Saturday, March 10, 2018


First published in Mcmxxx
by the Architectural Press, Ltd.
Reprinted in Mcmxliv by Faber and Faber Limited
24 Russell Square London W.C.1
Second impression December Mcmxliv
Third impression September Mcmxlv
Fourth impression March Mcmxlvii
Printed in Great Britain by
Latimer Trend & Co Ltd Plymouth
All rights reserved

This book is produced in complete conformity
with the authorized economy standards

It has been some time since such a scruffy, modest publication has been opened and enjoyed; and many years since one has seen dates expressed as Roman numerals. The fragile, fading, thin yellowed pages that look like poor, porous blotting paper printed with handset Times text in varying degrees of fuzziness, all roughly, unevenly bound, reminded one of other tiny publications produced in the same era of war-induced restrictions. These naive, imperfect, and honestly crude documents lack the slick certainty and glossy flawlessness of digital productions that we have come to expect today. Compared to such panache, publications of the past are made to look childlike, scrappy, and unprofessional by this perfect, printed world that turns handwriting into just careless, sloppy, and unconvincing scrawl. Yet texts like this one once held character; and the marks of the individual hand once displayed impressive, expressive personal characteristics: but alas, no more – see:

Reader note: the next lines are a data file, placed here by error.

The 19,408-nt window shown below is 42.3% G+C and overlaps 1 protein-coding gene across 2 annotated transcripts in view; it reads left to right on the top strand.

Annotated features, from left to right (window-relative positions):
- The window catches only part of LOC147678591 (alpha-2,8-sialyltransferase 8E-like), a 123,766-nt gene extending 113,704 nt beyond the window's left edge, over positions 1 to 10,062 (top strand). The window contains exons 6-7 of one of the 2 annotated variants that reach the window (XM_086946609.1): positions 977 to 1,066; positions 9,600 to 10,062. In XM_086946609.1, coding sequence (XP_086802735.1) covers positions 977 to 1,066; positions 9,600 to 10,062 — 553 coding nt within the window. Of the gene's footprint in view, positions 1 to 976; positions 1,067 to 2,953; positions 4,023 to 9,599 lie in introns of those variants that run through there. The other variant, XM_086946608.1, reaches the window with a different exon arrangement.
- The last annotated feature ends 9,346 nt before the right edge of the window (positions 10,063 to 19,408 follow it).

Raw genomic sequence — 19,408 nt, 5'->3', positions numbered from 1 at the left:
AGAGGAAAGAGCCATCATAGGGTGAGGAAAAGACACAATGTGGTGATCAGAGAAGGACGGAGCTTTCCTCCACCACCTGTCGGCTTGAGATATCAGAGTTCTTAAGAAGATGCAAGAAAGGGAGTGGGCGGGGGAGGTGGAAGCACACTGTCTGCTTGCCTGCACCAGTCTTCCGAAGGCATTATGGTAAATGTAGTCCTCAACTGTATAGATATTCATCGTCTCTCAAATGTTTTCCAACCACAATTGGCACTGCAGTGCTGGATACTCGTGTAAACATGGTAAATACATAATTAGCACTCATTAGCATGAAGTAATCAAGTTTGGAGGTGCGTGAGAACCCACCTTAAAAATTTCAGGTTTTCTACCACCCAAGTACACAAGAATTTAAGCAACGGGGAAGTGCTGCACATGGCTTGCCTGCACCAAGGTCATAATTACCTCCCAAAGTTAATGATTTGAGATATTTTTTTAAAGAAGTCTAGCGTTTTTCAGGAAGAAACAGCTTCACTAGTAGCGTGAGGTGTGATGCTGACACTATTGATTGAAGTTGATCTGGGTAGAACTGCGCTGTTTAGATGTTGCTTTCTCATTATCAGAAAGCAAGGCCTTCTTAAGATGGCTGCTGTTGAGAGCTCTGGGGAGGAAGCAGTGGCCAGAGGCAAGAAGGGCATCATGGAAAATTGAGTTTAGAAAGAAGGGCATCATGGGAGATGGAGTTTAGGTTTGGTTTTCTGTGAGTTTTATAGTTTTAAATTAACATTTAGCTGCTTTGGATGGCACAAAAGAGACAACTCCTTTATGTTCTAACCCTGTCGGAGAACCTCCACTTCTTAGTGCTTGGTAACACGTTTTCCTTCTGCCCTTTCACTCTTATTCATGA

Faded, worn, and pale-blue, the tatty, half-quarto, cloth-covered book was found in a bookshop in Armidale in northern New South Wales, Australia – in an interesting revived Art Deco store of secondhand volumes named wisely, and cleverly, after the boobook owl. The insignificant narrow edge of the cover, partially concealed by the larger, bolder neighbours, had to be egged out, and the book opened, to discover the title, such was the state of its aged, hazed, smokey spine and its worn, faded gold script. One was familiar with The Honeywood File which was Creswell's fictional record of the construction of the house at Honeywood Grange, a faux account of the typical events experienced in an architectural practice, documented as a novel. This book, The Honeywood Settlement, covered the next stage involving the occupation of the dwelling and all of the problems, defects, extras, failures, changes, charges, etc., associated with this time until the final certificate is issued.